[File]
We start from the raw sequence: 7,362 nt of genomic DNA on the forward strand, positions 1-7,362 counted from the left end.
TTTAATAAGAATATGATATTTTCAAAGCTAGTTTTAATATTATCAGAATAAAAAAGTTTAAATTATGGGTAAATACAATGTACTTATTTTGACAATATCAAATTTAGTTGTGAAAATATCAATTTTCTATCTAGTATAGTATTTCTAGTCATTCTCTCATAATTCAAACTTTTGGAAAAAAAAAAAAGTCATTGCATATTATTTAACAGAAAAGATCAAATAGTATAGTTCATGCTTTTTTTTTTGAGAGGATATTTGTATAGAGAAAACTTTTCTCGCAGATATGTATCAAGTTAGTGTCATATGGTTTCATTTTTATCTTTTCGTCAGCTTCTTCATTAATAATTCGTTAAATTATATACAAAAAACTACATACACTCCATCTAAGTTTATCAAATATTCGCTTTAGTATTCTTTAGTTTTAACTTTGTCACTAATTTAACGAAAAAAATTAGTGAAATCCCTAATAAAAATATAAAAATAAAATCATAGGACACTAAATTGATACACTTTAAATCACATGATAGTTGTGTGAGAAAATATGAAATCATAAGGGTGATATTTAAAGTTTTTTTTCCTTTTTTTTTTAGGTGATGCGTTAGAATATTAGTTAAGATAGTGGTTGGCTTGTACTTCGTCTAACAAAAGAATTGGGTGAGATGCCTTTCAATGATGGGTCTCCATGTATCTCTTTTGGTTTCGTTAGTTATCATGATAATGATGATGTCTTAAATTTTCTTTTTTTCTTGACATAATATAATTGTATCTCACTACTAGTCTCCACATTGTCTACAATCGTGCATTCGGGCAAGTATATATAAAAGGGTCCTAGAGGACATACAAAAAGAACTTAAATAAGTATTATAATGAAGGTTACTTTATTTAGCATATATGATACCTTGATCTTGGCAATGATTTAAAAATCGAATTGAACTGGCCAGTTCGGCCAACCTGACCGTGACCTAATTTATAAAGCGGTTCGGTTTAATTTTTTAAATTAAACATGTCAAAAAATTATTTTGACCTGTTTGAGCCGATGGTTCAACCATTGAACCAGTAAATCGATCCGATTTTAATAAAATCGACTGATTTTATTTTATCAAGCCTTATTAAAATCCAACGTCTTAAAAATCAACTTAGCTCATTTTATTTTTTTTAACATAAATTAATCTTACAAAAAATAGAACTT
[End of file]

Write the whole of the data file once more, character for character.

We start from the raw sequence: 7,362 nt of genomic DNA on the forward strand, positions 1-7,362 counted from the left end.
TTTAATAAGAATATGATATTTTCAAAGCTAGTTTTAATATTATCAGAATAAAAAAGTTTAAATTATGGGTAAATACAATGTACTTATTTTGACAATATCAAATTTAGTTGTGAAAATATCAATTTTCTATCTAGTATAGTATTTCTAGTCATTCTCTCATAATTCAAACTTTTGGAAAAAAAAAAAAGTCATTGCATATTATTTAACAGAAAAGATCAAATAGTATAGTTCATGCTTTTTTTTTTGAGAGGATATTTGTATAGAGAAAACTTTTCTCGCAGATATGTATCAAGTTAGTGTCATATGGTTTCATTTTTATCTTTTCGTCAGCTTCTTCATTAATAATTCGTTAAATTATATACAAAAAACTACATACACTCCATCTAAGTTTATCAAATATTCGCTTTAGTATTCTTTAGTTTTAACTTTGTCACTAATTTAACGAAAAAAATTAGTGAAATCCCTAATAAAAATATAAAAATAAAATCATAGGACACTAAATTGATACACTTTAAATCACATGATAGTTGTGTGAGAAAATATGAAATCATAAGGGTGATATTTAAAGTTTTTTTTCCTTTTTTTTTTAGGTGATGCGTTAGAATATTAGTTAAGATAGTGGTTGGCTTGTACTTCGTCTAACAAAAGAATTGGGTGAGATGCCTTTCAATGATGGGTCTCCATGTATCTCTTTTGGTTTCGTTAGTTATCATGATAATGATGATGTCTTAAATTTTCTTTTTTTCTTGACATAATATAATTGTATCTCACTACTAGTCTCCACATTGTCTACAATCGTGCATTCGGGCAAGTATATATAAAAGGGTCCTAGAGGACATACAAAAAGAACTTAAATAAGTATTATAATGAAGGTTACTTTATTTAGCATATATGATACCTTGATCTTGGCAATGATTTAAAAATCGAATTGAACTGGCCAGTTCGGCCAACCTGACCGTGACCTAATTTATAAAGCGGTTCGGTTTAATTTTTTAAATTAAACATGTCAAAAAATTATTTTGACCTGTTTGAGCCGATGGTTCAACCATTGAACCAGTAAATCGATCCGATTTTAATAAAATCGACTGATTTTATTTTATCAAGCCTTATTAAAATCCAACGTCTTAAAAATCAACTTAGCTCATTTTATTTTTTTTAACATAAATTAATCTTACAAAAAATAGAACTT